THERE can have been few debates more ridiculous than the debate on the Malton Infrastructure and Connectivity Improvements Study.

The Study has some good ideas, but avoids the main issue.

The event which triggered the study was the announcement last year of a proposal to increase the number of trains crossing the level crossing in Norton and the inevitable worsening of congestion in Malton town centre.

Everybody knows congestion is already bad because of Ryedale’s planned overdevelopment of Malton and Norton by huge estates built by regional and national builders, while small local builders are starved of land in the villages.

We were told this overdevelopment would be acceptable; that building a roundabout at Brambling Fields would open up both towns for development if supported by an HGV ban over the level crossing.

We now have the roundabout and the ban, and the effect has been to move the problem rather than to solve it.

I’ve suggested that all new development should have direct access to a four way intersection on the A64 – so that new traffic which does not want to go through Malton town centre can escape from Malton without going through the town centre.

This idea has not been agreed because this would prevent the council’s planned redevelopment of the council office site, and you don’t need to be a genius to see this will probably include Quarry Bank and the adjacent land owned by the police.

A public enquiry at the end of the month will be asked to allocate the Council land.

The reason: Ryedale wants the money from the sale of the site and “New Homes Bonus” and can get this more quickly if it builds big estates.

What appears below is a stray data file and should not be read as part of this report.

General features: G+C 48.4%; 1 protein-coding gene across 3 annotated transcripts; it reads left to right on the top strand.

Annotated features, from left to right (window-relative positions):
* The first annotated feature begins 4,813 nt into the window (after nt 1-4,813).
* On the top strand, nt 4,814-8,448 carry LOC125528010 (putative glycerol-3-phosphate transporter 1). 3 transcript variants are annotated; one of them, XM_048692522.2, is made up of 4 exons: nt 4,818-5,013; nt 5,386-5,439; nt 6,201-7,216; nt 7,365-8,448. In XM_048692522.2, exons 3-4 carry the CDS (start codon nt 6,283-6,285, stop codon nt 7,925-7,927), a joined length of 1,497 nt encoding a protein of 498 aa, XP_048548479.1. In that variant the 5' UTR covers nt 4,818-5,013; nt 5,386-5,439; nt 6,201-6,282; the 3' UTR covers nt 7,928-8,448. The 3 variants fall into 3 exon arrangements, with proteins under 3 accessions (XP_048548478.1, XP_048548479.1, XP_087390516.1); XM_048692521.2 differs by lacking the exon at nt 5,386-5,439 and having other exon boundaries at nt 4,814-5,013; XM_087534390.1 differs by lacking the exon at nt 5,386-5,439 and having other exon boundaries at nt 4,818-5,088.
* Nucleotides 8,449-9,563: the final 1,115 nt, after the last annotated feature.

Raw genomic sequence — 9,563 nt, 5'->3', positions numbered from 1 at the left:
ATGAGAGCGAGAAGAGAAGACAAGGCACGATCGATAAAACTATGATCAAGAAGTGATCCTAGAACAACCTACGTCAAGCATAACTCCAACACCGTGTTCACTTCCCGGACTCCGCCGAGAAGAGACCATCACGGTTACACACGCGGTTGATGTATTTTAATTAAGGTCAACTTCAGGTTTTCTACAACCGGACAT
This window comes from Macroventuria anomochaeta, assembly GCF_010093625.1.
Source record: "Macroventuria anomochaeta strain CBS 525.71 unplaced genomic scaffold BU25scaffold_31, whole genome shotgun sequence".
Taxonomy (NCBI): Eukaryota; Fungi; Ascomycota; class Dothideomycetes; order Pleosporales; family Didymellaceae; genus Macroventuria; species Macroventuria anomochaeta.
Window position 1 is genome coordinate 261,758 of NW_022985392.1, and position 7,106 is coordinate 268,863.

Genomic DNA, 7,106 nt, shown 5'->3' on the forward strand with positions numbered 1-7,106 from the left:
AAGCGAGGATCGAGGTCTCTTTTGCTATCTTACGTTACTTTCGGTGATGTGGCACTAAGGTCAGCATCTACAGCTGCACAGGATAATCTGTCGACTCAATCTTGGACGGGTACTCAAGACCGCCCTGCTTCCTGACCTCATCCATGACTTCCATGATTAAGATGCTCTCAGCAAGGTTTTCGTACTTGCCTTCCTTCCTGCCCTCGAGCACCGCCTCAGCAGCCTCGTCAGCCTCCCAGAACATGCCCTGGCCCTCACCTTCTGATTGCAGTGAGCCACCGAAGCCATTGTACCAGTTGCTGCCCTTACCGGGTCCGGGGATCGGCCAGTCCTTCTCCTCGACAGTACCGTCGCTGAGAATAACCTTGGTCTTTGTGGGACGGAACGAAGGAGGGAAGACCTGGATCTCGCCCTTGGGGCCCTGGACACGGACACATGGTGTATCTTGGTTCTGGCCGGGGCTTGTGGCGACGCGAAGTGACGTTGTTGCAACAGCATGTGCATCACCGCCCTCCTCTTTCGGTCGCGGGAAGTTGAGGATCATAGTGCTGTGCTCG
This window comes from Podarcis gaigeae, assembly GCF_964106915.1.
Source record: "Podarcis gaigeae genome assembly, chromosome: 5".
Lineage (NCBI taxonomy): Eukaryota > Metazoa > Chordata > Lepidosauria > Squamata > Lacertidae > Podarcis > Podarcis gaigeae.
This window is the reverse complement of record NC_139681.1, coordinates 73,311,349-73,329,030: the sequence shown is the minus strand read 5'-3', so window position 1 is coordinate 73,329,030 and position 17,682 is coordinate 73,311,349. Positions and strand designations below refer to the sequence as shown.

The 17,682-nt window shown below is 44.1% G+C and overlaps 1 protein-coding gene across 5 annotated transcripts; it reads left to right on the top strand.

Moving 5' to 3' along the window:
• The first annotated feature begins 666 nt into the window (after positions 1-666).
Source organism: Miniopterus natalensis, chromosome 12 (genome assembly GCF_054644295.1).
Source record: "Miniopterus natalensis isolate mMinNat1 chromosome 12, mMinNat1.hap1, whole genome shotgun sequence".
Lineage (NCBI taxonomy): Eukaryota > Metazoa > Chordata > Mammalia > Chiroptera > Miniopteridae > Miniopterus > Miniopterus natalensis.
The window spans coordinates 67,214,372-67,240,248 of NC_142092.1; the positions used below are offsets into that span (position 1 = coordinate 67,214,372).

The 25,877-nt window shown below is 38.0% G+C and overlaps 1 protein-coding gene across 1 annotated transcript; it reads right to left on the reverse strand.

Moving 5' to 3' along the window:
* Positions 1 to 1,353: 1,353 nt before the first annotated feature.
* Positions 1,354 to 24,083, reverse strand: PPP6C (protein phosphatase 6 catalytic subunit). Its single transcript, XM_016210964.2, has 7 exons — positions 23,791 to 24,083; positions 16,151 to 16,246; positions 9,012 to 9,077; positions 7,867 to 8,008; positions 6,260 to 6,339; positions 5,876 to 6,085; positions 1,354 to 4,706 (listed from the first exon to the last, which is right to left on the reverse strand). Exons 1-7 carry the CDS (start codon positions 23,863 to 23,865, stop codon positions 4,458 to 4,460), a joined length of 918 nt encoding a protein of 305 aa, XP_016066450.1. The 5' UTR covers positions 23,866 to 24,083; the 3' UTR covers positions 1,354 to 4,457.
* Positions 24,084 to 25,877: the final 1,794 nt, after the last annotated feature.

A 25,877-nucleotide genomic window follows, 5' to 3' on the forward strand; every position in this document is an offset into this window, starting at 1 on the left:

Is this taken into account in the “connectivity study”? Of course not.

Ryedale has become a parasite on our towns instead of their steward.

We now have a new chief executive. It will be interesting to see how she deals with this issue.

Cllr Paul Andrews, Malton

Nail in shops’ coffin

WELL residents of Malton and Norton, ANPR has finally come to use in our town, and I bet some of you are thinking “it’s about time the police used it in town”.

Well it’s not the police, it’s Norton’s own so-called community hub.

Yes, the hub for the community is using it to stop people parking in our car park, and letting a company benefit from it.

So visitors who can’t park on the street to use Norton’s shops, cannot park there, because there is no room for the hub users.

Well I have taken images of this car park over several days and not once is it full.

You can get a permit if you help out there, so those that live in Norton and Malton can park there if they help and go shopping for the coffee break, but visitors can’t.

Don’t North Yorkshire County Council know, shops are struggling already and they let this happen.

North Yorkshire County Council and Ryedale District Council should look into this, and make surprise visit to see how full this car park gets.

But make sure you turn up on the right day because it’s not open every day, and it closes early as well.

So North Yorkshire and Ryedale councils, is it another nail in the coffin for Commercial Street shops and residents.

Mark Webster, Commercial Street, Norton

Welcome vote

IT was very disturbing to hear of governmental plans to remove local control of fracking applications and deal with these on a national level.

Under these proposals, we could be forced to tolerate extra pollution, extra traffic and even be forced to sell our land without meaningful right of appeal.

I would therefore wholeheartedly thank the 28 members of Ryedale District Council who voted to oppose this motion.

It was good to see councillors reject tribal allegiances and vote as one.

As Cllr Dinah Keal pointed out, this is an issue that goes way beyond the issue of fracking and goes to the heart of local democratic principles.

There were no votes against, just one abstention, presumably a turkey with no view on Christmas.

Peter Winter, Kirby Misperton